Mammograms aren't always accurate - The accuracy of the procedure depends partially on the technique used and therefore the experience and skill of the radiologist. Other factors — like your age and breast density — may end in false-negative or false-positive mammograms.
Mammograms in younger women can be difficult to interpret - The breasts of younger ladies contain more glands and ligaments than do those of older women, leading to dense breast tissue which will obscure signs of cancer. With age, breast tissue becomes fattier and has fewer glands, making it easier to interpret and detect changes on mammograms.
Having a mammogram may lead to additional testing - Among women of all ages, about 10 percent of mammograms require additional testing, including additional imaging tests like ultrasound, and a procedure (biopsy) to get rid of a sample of breast tissue for laboratory testing. However, most abnormal findings detected on mammograms aren't cancer.
If you're told that your mammogram is abnormal, your radiologist will want to match it with previous mammograms. If you have had mammograms performed elsewhere, your radiologist will ask for your permission to have them sent to the radiology center so that they can be compared with the current mammogram.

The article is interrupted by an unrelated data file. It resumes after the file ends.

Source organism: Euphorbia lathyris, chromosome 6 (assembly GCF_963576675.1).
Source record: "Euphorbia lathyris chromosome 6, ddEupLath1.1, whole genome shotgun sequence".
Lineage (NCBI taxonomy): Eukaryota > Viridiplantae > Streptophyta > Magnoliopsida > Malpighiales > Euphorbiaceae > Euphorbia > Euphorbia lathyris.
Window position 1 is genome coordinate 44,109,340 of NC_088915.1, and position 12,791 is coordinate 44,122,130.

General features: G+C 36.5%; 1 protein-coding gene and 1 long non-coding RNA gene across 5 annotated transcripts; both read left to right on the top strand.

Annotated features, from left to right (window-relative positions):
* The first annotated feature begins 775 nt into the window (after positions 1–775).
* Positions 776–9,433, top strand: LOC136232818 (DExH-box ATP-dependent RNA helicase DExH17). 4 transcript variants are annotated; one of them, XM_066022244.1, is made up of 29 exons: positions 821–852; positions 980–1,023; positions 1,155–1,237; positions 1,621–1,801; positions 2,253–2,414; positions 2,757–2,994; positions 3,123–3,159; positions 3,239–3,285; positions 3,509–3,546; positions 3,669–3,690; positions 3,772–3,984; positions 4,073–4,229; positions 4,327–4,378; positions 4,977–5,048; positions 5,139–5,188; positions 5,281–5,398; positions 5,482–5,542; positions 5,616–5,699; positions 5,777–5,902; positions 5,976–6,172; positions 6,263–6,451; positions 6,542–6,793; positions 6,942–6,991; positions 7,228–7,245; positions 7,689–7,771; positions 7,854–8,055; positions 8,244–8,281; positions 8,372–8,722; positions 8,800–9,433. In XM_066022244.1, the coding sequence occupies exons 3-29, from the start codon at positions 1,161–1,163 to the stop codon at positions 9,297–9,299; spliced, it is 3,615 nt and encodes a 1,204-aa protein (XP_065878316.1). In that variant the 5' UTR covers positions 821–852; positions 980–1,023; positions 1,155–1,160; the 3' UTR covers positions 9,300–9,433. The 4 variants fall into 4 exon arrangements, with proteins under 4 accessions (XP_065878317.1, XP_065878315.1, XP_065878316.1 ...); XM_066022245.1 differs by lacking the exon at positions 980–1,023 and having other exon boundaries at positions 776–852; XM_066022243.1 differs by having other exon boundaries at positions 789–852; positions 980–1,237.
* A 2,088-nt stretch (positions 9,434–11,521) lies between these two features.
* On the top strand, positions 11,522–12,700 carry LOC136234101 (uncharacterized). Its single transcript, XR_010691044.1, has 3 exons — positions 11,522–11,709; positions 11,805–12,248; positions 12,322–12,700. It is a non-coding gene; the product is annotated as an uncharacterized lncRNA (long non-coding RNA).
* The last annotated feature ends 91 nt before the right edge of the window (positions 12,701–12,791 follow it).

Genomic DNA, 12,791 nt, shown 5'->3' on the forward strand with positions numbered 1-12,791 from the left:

Screening mammography can't detect all cancers - Some cancers detected by physical examination might not be seen on the mammogram. A cancer could also be too small or could also be in a neighborhood that's difficult to look at by mammography, like your armpit. Mammograms can miss 1 in 5 cancers in women.
Not all of the tumors found by mammography can be cured - Certain sorts of cancers are aggressive, grow rapidly and spread early to other parts of your body.
How you prepare
To prepare for your mammogram:
Choose a certified mammogram facility - Ask whether the mammogram facility is certified by the Food and Drug Administration. This certification will make sure that the power meets certain standards.
Schedule the test for a time when your breasts are least likely to be tender - If you haven't gone through menopause, that's usually during the week after your menstrual period. Your breasts are presumably to be tender the week before and therefore the week during your period.
Bring your prior mammogram images - If you are going to a replacement facility for your mammogram, request to possess any prior mammograms placed on a CD. Bring the CD with you to your appointment in order that the radiologist can compare past mammograms together with your new images.
Don't use deodorant before your mammogram - Avoid using deodorants, antiperspirants, powders, lotions, creams or perfumes under your arms or on your breasts. Metallic particles in powders and deodorants might be visible on your mammogram and cause confusion.
Consider an over-the-counter pain medication if you find that having a mammogram is uncomfortable - Taking an over-the-counter pain medication, like aspirin, acetaminophen (Tylenol, others) or ibuprofen (Advil, Motrin IB, others), about an hour before your mammogram might ease the discomfort of the test.